Using Local Landscape Materials

Article — 10 Oct 2019

We aim to create and sustain places that feel rooted in the landscape, that reflect and enhance the lives and pursuits of the people who inhabit them.

Whether we are making new interventions or working with existing structures, the ‘spirit’ and connectedness of a place can be understood better through the senses when we use materials and processes that originate from the land and our activities in it.

Garden design which reflects the surrounding Cornish landscape
Coverack cottage garden
Eschscholzia and Dianthus carthusianorum in Coverack Cottage Garden
Slate bench set into granite wall in Coverack cottage garden
Inclined slate bench set into stonework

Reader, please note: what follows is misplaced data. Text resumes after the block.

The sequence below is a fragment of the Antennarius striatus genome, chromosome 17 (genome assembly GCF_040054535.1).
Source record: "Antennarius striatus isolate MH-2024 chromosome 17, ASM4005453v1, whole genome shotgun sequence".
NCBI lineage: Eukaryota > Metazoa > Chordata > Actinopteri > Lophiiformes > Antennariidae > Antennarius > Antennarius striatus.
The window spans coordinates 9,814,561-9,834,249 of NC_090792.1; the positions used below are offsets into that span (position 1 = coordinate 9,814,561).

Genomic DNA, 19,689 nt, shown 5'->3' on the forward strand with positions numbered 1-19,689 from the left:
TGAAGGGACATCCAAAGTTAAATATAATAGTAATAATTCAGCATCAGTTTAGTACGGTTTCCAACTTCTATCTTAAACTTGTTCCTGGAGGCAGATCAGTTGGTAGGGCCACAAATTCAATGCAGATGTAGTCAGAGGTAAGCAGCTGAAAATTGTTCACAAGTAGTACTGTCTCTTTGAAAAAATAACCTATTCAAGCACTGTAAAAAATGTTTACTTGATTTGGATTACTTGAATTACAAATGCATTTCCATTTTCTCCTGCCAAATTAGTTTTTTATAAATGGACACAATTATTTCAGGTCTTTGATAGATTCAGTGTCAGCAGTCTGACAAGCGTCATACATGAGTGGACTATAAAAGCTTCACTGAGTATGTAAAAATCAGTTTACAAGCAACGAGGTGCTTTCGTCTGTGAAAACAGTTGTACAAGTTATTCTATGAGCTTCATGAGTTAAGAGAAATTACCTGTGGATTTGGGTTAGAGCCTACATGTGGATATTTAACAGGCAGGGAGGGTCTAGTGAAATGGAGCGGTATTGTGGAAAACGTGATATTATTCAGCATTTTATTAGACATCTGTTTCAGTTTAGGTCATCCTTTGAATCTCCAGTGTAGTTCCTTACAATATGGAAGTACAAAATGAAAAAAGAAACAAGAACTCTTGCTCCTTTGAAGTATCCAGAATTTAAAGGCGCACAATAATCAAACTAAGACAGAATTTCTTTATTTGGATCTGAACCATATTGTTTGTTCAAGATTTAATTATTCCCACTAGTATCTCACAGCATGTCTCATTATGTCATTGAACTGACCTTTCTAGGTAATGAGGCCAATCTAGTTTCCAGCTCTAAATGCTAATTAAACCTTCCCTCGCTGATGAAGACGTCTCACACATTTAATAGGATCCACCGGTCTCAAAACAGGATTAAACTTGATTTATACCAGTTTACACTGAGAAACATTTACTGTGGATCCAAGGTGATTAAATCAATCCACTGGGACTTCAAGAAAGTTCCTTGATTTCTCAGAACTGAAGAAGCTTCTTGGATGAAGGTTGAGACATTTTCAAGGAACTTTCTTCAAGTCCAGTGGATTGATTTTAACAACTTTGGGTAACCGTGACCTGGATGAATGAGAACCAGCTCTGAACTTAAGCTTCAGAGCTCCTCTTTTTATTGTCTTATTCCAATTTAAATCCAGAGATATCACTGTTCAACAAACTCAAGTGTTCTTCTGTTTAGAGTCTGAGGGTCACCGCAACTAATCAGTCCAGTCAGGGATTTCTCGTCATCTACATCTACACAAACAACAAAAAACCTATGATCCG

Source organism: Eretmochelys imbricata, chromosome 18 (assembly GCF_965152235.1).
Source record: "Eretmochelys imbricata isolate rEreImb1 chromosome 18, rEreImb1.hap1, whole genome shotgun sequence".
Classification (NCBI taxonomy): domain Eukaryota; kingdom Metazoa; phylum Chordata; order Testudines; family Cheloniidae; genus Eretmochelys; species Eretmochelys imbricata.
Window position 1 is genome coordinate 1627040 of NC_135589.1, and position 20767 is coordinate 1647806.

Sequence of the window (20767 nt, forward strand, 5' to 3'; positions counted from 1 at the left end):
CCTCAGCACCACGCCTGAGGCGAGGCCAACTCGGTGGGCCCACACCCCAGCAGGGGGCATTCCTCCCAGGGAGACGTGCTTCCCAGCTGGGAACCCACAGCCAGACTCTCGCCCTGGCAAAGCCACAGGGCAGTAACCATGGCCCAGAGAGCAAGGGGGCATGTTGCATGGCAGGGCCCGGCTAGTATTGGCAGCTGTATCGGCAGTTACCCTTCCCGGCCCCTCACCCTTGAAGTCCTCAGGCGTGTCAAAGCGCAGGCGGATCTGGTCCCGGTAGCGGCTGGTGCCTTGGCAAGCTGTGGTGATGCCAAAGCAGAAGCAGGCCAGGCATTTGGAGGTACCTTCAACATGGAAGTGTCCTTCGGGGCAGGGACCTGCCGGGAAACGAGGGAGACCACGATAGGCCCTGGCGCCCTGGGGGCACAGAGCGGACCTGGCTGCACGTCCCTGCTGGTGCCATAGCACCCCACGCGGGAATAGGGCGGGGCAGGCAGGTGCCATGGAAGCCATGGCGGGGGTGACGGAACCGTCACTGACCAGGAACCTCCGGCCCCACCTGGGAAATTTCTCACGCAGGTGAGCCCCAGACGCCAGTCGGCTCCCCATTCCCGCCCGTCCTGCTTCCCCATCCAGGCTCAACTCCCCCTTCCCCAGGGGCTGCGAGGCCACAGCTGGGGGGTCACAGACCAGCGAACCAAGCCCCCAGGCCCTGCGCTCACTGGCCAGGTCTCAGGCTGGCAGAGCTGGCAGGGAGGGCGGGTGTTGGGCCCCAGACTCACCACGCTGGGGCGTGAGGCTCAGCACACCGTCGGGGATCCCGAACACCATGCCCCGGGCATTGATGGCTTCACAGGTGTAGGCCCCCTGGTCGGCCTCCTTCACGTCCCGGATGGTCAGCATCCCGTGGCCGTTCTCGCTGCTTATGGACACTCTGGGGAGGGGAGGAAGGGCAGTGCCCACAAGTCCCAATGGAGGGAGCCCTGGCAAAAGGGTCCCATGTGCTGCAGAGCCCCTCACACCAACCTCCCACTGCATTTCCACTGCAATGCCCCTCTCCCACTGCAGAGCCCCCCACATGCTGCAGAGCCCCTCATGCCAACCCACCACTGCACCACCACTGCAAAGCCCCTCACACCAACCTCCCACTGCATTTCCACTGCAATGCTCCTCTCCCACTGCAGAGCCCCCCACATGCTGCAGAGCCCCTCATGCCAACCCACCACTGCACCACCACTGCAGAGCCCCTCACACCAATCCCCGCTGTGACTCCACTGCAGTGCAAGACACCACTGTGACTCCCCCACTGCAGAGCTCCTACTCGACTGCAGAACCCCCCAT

We often work in sensitive sites of ecological or historical conservation interest, or in landscapes where a building or garden must have minimal visual impact on its surroundings. Using materials and plants that reflect the geological and ecological richness of a place, or employing traditional techniques based on local knowledge of materials, is essential to the success of a project and can also improve prospects for planning applications.

Read about our Coverack Cottage Garden project

Spithurst hub exterior
Spithurst Hub, a new rural business centre
Renders made using hoggin, clay and chalk from an old farm track and demolition waste from the site

The careful use of resources from the site itself, or of those that arise as by-products of nearby landscape management, lessens the environmental impact of construction works and can even make a positive difference locally – these materials have lower embodied energy, lower transport miles and their use can reduce waste and contribute to a circular local economy.

Read about our Spithurst Hub project

Local chalk of the Downs
Detail of chalk and straw daub/plaster sample
Historic chalk daub wall panel